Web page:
English Channel refugee crisis has been made worse by Brexit – Angus Robertson MSP

Why is the English Channel becoming a mass grave?

Tuesday, 30th November 2021, 4:55 am
Boris Johnson continues to be his juvenile self in dealings with France over refugees crossing the English Channel, says Angus Robertson (Picture: Christopher Furlong/Getty Images)
Boris Johnson continues to be his juvenile self in dealings with France over refugees crossing the English Channel, says Angus Robertson (Picture: Christopher Furlong/Getty Images)

As you will have read, last week 27 people died trying to claim asylum in the UK. It is an utter horror, yet this is only one – albeit larger – case of needless deaths in the Channel. In the last 20 years, over 300 others have succumbed needlessly to the waves. Around one in six were children.

Those resorting to such desperate measures are not doing so to come for an easy life living off benefits in the UK, as some tabloids will have you believe.

As former head of the diplomatic service, Lord Kerr, outlined in an excellent speech this week, the vast portion of those who cross the Channel from France to the UK are granted asylum. Meeting the criteria for asylum means that, in all likelihood, death awaited them at their origin.

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Putting it plainly, those crossing to the UK are recognised as fleeing for their lives.

Lord Kerr exposed Home Office policy to assist migrants and asylum seekers – or lack thereof – as central to the reasons why people resort to crossing the Channel in such perilous ways. In practice, Home Office resettlement schemes no longer exist, he says. A mere handful of migrants have been accepted by official schemes.

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Yet the fact remains: with or without official schemes, people fleeing war and persecution will attempt to make it to the UK. The lack of schemes merely forces people to take drastic measures.

Insofar as there are those worthy of asylum, it is surely our moral duty to help not hinder them; to provide safe passage.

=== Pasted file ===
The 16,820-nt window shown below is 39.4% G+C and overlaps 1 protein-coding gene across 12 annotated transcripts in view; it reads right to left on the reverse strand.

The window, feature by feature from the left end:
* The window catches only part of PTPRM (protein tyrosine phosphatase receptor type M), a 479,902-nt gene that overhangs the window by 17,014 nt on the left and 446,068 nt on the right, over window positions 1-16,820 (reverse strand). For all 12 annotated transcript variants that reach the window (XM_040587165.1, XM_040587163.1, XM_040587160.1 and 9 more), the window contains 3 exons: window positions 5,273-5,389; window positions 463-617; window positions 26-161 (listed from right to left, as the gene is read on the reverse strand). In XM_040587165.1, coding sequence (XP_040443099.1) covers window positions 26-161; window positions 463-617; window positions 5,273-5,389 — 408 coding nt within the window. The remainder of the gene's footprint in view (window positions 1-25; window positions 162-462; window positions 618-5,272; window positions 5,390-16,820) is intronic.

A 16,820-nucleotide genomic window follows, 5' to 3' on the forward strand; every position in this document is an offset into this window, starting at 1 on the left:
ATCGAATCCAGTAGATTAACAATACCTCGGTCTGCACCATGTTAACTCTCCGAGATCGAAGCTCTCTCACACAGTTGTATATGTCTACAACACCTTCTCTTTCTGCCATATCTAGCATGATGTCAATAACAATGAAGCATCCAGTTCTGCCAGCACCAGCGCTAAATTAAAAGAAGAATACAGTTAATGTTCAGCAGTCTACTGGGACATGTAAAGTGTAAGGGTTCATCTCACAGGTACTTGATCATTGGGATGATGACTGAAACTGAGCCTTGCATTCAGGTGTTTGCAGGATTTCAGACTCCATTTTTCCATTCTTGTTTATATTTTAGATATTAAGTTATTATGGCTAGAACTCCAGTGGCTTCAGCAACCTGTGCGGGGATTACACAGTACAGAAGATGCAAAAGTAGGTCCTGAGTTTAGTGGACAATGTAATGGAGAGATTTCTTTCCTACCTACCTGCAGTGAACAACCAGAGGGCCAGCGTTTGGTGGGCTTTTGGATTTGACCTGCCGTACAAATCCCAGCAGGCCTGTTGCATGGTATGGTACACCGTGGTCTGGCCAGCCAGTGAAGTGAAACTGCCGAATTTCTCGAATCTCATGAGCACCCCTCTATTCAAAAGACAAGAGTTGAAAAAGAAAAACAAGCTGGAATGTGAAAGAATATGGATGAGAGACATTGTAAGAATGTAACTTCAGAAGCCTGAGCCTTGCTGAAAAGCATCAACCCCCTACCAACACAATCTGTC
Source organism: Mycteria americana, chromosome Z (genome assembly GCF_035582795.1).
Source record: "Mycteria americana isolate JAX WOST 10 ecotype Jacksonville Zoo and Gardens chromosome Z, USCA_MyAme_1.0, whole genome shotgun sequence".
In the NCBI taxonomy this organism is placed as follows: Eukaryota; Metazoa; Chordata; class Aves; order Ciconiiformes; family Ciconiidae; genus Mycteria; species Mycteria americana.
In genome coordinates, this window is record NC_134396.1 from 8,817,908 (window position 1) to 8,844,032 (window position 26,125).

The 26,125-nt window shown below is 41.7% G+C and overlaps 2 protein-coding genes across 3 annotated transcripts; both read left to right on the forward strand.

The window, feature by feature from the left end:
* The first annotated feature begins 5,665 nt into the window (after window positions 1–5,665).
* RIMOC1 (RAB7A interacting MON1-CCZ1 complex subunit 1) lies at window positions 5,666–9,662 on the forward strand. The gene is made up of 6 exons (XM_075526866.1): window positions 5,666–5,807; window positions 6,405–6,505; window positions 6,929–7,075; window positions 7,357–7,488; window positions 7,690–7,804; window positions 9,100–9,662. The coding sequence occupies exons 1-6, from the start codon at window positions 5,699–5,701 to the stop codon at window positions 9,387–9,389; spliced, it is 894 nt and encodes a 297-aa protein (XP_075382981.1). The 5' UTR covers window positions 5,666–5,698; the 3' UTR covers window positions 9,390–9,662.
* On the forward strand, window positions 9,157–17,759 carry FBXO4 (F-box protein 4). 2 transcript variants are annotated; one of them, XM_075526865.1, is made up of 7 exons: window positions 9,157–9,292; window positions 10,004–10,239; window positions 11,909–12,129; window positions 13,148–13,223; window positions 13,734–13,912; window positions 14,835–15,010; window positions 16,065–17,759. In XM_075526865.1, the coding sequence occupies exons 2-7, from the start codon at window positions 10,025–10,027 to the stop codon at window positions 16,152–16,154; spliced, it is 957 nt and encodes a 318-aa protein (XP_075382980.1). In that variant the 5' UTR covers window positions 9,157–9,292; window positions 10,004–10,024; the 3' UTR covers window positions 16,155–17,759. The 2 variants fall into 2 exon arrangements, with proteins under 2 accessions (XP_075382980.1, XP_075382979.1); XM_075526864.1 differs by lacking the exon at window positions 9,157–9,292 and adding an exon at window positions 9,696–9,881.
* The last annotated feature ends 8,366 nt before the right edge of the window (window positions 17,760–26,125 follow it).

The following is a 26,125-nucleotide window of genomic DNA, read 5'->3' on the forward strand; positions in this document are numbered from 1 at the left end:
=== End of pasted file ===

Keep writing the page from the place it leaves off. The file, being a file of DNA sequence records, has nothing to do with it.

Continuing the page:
As they should have, the deaths of 27 people gave cause for introspection across not just the UK and France, but most of Europe, which has struggled to balance compassionate asylum and migration policy with political reality.

It should have been a moment to end the wilful blindness to the plight of people crossing the Channel and to work with partners to recognise and solve the problem. Instead of that, it has become a political football with Boris Johnson acting his usual juvenile self in relations with France.

Rather than galvanising a meaningful partnership with President Macron, the British Prime Minister launched a blame game via Twitter.

The delusional approach of the UK government has been reinforced by UK Health Secretary Sajid Javid who claimed on Sky that the UK had taken in more asylum seekers “than any other country in Europe”.

Not only is this untrue, it is misinformation on a gigantic scale given how many more people have been helped by countries like Germany, with Sweden and Austria taking the most in compared to their populations.

The current UK approach to migration is shameful. By turning off the legal opportunities for refugees to claim asylum, desperate people are being forced to risk their lives to cross the Channel in flimsy boats.

British ministers are content to go on television and make unchallenged false claims while blaming France for everything from asylum to fishing. Brexit was supposedly about “taking back control” and managing Britain’s borders.

By leaving the EU, the UK has managed the opposite: it’s not in control and it’s less able to manage its borders. Meanwhile men, women and children are drowning in the English Channel.

Angus Robertson is the SNP MSP for Edinburgh Central and Constitution, External Affairs and Culture Secretary

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